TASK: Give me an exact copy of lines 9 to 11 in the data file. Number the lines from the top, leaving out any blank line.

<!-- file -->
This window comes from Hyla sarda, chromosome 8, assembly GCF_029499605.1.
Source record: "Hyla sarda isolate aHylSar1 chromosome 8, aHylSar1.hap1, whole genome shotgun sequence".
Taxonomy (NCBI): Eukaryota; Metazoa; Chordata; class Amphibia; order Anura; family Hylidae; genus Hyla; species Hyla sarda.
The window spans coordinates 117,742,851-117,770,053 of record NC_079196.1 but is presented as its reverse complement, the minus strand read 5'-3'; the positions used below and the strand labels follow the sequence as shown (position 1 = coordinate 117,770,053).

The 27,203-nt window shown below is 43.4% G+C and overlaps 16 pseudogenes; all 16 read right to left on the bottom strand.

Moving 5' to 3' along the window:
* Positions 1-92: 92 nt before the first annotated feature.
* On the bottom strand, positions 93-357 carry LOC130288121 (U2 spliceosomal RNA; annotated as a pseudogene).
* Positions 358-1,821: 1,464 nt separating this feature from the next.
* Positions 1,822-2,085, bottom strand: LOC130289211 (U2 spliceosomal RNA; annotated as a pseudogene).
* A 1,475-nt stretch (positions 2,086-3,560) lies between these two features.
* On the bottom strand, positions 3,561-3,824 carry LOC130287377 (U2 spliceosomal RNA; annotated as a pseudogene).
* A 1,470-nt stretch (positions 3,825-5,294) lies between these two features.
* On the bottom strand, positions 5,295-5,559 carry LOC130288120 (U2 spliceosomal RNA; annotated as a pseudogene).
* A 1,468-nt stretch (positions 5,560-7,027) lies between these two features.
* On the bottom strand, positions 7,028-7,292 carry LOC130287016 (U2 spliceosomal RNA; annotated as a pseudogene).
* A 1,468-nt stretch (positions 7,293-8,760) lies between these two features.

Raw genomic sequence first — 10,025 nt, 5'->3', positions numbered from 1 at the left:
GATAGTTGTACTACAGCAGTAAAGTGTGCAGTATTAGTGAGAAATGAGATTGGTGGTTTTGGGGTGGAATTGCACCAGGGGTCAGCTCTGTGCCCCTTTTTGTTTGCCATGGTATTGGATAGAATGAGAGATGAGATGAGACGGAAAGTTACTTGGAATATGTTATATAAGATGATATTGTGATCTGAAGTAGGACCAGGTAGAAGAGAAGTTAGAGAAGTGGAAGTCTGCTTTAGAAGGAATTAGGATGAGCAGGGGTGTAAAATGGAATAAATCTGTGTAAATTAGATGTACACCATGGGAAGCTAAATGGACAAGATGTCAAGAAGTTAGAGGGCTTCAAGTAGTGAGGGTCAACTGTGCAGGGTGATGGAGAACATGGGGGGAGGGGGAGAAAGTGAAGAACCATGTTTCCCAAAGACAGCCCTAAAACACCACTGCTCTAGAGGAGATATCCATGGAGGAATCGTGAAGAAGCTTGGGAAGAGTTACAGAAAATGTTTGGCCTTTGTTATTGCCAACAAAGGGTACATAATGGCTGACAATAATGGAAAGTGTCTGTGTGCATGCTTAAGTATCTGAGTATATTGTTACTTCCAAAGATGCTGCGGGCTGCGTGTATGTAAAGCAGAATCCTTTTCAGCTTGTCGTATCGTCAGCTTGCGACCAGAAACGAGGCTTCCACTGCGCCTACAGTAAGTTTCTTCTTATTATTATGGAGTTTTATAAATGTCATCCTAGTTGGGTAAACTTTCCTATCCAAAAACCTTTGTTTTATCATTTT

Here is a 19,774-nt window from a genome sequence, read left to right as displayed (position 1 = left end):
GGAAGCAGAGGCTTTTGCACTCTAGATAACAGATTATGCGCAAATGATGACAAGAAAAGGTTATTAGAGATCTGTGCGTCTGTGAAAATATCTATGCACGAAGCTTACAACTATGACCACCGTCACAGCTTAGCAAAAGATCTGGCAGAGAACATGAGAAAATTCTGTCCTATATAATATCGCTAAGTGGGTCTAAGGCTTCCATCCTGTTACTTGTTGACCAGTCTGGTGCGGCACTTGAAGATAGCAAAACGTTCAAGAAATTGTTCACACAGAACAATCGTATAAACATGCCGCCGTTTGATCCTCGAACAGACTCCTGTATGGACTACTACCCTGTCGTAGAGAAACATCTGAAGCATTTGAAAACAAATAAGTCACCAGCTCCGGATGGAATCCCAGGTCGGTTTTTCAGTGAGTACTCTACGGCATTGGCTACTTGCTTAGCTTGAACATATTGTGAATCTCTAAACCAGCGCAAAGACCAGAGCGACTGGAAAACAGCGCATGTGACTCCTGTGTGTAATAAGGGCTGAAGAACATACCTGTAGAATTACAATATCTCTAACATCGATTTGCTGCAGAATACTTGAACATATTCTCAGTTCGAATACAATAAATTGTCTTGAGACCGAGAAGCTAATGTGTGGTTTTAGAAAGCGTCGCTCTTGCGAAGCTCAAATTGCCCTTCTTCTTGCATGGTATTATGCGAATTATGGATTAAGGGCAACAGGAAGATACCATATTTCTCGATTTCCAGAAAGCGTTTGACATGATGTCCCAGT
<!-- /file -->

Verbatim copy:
* Positions 358-1,821: 1,464 nt separating this feature from the next.
* Positions 1,822-2,085, bottom strand: LOC130289211 (U2 spliceosomal RNA; annotated as a pseudogene).
* A 1,475-nt stretch (positions 2,086-3,560) lies between these two features.